So, you know Lionel Richie as a smooth, squillion-selling 80s balladeer? That’s only half the tale. Motown signed him in 1974 as joint lead singer (alongside drummer Walter Orange) of Commodores, and the band was a funky sensation. While they became known for gushy gear such as “Three Times A Lady,” their debut album, Machine Gun, was full-on phonk. The burbling, buzzy title track was a synth-laden instrumental hit; “Rapid Fire” followed a similar template; the thumping “I Feel Sanctified” offered a Fatback Band-styled street groove; “Gonna Blow Your Mind” fused both styles. But we can again thank Gloria Jones for writing (alongside Pam Sawyer) two tunes that drive the record into a different dimension, “The Zoo (The Human Zoo),” an all-kinda-people song that’s like a busy city street in summer, and “The Assembly Line,” one of the best funky tracks Motown released during the entire decade. It muses on the modern human condition, and is so absorbing that, though it’s only five minutes long, you feel like you’ve spent half an hour in its multi-level world. Sheer prog-funk magic.
Four Tops: Nature Planned It
Soul superstars in the 60s, Motown seemed to have lost interest in Four Tops by 1971, and it would take a move to the Dunhill label in 1972 to revitalize this wonderful vocal group’s chart status. So it would figure that their final Motown album would be a lackluster love-free zone, right? Nope. Nature Planned It (1972) is a gem of a record, full of tunes that deserve to be heard anew.
The feeling throughout is mellow and warm. Levi Stubbs never sounded more sincere and understated than on the title track; “If You Let Me” has Lawrence Payton singing lead and making a great job of it; “Hey Man” sounds like it’s going to turn into “Papa Was A Rolling Stone” but goes Latin-soul before segueing into a version of Todd Rundgren’s “We Got To Get You A Woman,” which surely should have been written for the Tops (it wasn’t). A few months later, Dunhill’s Keeper Of The Castle came out, restoring Four Tops’ place in the pop charts, and Nature Planned It went sadly overlooked. A proper album rather than a stack of random tracks, Nature Planned It deserves star status.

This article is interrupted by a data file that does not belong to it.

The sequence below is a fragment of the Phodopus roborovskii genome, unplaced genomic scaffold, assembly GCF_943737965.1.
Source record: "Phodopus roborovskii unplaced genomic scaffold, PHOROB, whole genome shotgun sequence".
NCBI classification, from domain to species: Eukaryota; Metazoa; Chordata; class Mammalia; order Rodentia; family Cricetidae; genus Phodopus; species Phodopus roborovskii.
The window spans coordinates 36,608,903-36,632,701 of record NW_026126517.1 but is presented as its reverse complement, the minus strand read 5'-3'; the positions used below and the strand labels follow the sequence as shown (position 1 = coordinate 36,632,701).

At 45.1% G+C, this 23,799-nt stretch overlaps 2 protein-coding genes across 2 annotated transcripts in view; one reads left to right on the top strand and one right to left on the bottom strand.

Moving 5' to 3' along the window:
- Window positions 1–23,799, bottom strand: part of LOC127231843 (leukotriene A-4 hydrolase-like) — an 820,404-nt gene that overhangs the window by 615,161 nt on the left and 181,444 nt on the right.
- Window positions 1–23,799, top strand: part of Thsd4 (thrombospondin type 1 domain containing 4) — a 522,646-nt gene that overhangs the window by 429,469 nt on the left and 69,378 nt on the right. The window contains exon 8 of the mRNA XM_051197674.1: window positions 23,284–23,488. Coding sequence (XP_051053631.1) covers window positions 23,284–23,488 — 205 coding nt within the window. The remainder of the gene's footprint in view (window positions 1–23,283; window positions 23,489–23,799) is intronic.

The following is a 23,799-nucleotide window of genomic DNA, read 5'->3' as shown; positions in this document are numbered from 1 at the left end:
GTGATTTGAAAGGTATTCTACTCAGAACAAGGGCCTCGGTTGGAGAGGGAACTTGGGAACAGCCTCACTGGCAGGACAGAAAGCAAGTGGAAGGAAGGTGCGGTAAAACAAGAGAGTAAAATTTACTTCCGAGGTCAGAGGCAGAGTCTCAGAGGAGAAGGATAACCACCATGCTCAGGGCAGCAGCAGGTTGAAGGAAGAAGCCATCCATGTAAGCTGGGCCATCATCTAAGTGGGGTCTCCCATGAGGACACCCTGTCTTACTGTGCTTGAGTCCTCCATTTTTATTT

The Miracles: Do It Baby, City Of Angels
Staying with Motown icons coping with change, what chance did The Miracles stand when their lead singer and songwriter, Smokey Robinson, quit in 1972? Little or none, you might think, but Smokey’s replacement, Billy Griffin, was a great singer with an appealing voice, and the group had decent writers in their ranks. Two post-Smokey albums stand out: Do It Baby (1974) hit an urban niche and its title tune was a big pop hit, much covered in the next two years by everyone from reggae star Horace Andy to jazz guitarist Jimmy Ponder. “Give Me Just Another Day” mixed wah-wah funk and lush strings in an unusual style, “Up Again” was Blue Magic-esque and “What Is A Heart For” boasted a glorious silky groove. City Of Angels (1975) was a self-written concept album that delivered the floor-filling hit “Love Machine,” the similar thriller “Night Life,” and a song that featured the daftest name for a human being since The Dells’ “Agatha Von Thurgood’: “Waldo Roderick DeHammersmith.” (It is, however, a top tune.)
Eddie Kendricks: People… Hold On, Eddie Kendricks
Eddie Kendricks faced the opposite problem to The Miracles: he’d been a lead singer in a star act, The Temptations, trying to launch a solo career in 1971. For a few years, the career shift worked. His second and third albums have aged best. People… Hold On (1972) is a magnificent affair: “My People… Hold On” held resonant African drumming, delivering a heavyweight rootsy feel; “If You Let Me” was a superb gentle jam; “Girl You Need A Change Of Mind” may not be lyrically PC, but its dramatic approach and steady-rolling beat implores you to move your feet – fans of Diana Ross’ disco smash “Love Hangover” should hear it.